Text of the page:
Govt. committed to World Bank/EIB financing for airport reconstruction

      Govt. committed to World Bank/EIB  financing for airport reconstruction

TEATT Minister Ludmila de Weever (right) and PJIAE CEO Brian Mingo (second right) listening to MPs pose questions during Wednesday’s meeting.

 ~ Bondholders owed $81 million ~

PHILIPSBURG--Government is committed to the US $100 million combined World Bank and European Investment Bank (EIB) funding for the reconstruction of Princess Juliana International Airport (PJIA) and is not engaging in talks with alternative financiers, Minister of Tourism, Economic Affairs, Transport and Telecommunication (TEATT) Ludmila de Weever told Members of Parliament (MPs) on Wednesday.

  De Weever’s statements came in response to questions posed by MPs during a meeting of Parliament’s Central Committee on February 15. Wednesday’s meeting was a continuation of the earlier meeting that discussed matters relating to PJIA.

  De Weever told MPs that any alternative financing would have to be approved by the bondholders as per the agreement of the 2012 bond indenture, in which St. Maarten secured $132 million for major improvements to handle increasing passenger numbers at the island’s international gateway.

  St. Maarten is no longer engaging in talks with alternative financiers because government, PJIA operating company PJIAE and PJIA holding company PJIAH have all agreed to the World Bank/EIB financing option, said De Weever.

  There have been other offers, said De Weever, such as Piper Jaffray’s $224 million proposal in early 2019. This offer was ultimately rejected because the proposal was “not attractive for PJIAE,” she said. It had an interest rate of seven per cent, a $10 million higher annual debt service over the lending period, and a full pledge of all airport revenues.

  Piper Jaffray – now known as Piper Sandler and Co. after its merger with investment bank Sandler O’Neill in July 2019 – sent a letter to a host of local officials earlier this month, saying it stands ready to implement its original plan when it was in talks with PJIAE.

  The airport was also cash-strapped in early 2019. “In January 2019, the airport was running out of cash and received a bridge loan of first $5 million in January 2019, called emergency advanced funding, and an additional $15 million in March 2019. This totals a bridge loan of $20 million signed in March 2019. Also, in March 2019, the World Bank/EIB was engaged and a loan agreement was signed in December 2019,” said De Weever.

  In September 2019, JPF Corporate Financing proposed $240 million to fund the reconstruction project in a presentation to PJIA officials, Vidanova Pension Fund and Bank and then-TEATT Minister Stuart Johnson.

  However, this proposal was also rejected because “no sufficient or substantive funding was included in the proposals,” said De Weever. “At such time, the airport was already in final discussions with the EIB and World Bank.”

  The World Bank and EIB financing did come with conditions. Because the World Bank portion was coming via the Dutch-sponsored St. Maarten Trust Fund, the Netherlands set some five conditions.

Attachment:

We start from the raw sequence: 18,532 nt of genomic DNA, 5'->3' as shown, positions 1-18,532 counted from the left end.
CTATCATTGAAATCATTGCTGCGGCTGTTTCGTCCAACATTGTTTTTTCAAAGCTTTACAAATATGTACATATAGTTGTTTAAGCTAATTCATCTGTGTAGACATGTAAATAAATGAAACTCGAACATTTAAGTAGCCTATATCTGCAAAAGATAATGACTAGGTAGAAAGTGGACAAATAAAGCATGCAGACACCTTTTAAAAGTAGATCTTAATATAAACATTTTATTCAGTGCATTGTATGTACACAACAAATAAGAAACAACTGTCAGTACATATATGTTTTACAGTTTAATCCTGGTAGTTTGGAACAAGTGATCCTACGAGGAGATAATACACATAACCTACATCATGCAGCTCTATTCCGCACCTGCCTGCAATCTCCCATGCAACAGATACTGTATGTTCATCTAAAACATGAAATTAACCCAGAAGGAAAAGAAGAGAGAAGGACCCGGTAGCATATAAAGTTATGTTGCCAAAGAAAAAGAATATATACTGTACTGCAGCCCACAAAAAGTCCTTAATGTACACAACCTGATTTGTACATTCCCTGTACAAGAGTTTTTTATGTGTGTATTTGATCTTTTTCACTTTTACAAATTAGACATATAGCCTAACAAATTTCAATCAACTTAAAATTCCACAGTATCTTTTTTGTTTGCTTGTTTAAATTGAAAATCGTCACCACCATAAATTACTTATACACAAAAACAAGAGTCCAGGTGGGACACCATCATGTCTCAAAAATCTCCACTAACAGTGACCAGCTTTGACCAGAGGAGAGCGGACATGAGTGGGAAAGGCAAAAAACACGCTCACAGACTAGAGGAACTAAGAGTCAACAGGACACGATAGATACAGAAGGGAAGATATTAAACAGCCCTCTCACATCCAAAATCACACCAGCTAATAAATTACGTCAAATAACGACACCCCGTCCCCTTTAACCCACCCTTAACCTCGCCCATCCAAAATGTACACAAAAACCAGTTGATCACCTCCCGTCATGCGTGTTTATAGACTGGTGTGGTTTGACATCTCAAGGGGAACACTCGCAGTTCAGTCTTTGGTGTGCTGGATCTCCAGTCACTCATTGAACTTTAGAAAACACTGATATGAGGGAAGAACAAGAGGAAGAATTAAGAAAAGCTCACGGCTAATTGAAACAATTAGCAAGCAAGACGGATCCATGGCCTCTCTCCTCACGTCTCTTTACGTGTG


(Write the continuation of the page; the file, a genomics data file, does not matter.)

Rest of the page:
First, an interim chief financial officer (CFO) would be appointed for a period of two years through the Royal Schiphol Group. However, this person must also be in place for the duration of the reconstruction project.

  The Netherlands would also appoint a member to PJIAH’s supervisory board. Additionally, the Council of Ministers was to appoint a corporate governance task force and adopt an implementation plan for the Corporate Governance Assessment conducted by the World Bank, job profiles for PJIAE’s and PJIAH’s supervisory and management boards were to be reviewed and upgraded to international standards, and there would be screening for all members of these four boards.

  As for the World Bank and EIB, they asked PJIAE to appoint someone qualified to fulfil environmental and social safeguard requirements, as well as for evidence of sufficient funds to complete the project and to maintain qualified staff to coordinate and manage the project.

  There is a 0.5 per cent non-utilisation fee attached to the $50 million EIB loan, De Weever told MPs. Considering that these funds have been available since April 2020, some $250,000 would be due in April 2021, said PJIAE chief executive officer (CEO) Brian Mingo.

  As of Monday, some $81 million is still owed to the bondholders from the 2012 indenture, said De Weever, who added that Royal Schiphol Group has no plans to buy them out. Guggenheim Investments, insurance company CIGNA and CIBC FirstCaribbean International Bank hold about 90 per cent of the outstanding bonds.

  Government’s current concession agreement to PJIAE is valid until 2030, said De Weever. “Any changes in the concession should be discussed with the bondholders. … There are no negotiations with [Royal – Ed.] Schiphol group to manage the concession,” she said.

  The transfer of assets between PJIAE and PJIAH is restricted by the 2012 bond indenture, De Weever told MPs. “PJIAH does not own any major assets other than office equipment and office furniture. Further, PJIAH does not own, but has long lease rights to 553,311 square metres of land leased to it by the government of St. Maarten. Said leased property is sub-leased to PJIAE to carry out its duties as an airport operator,” she said.

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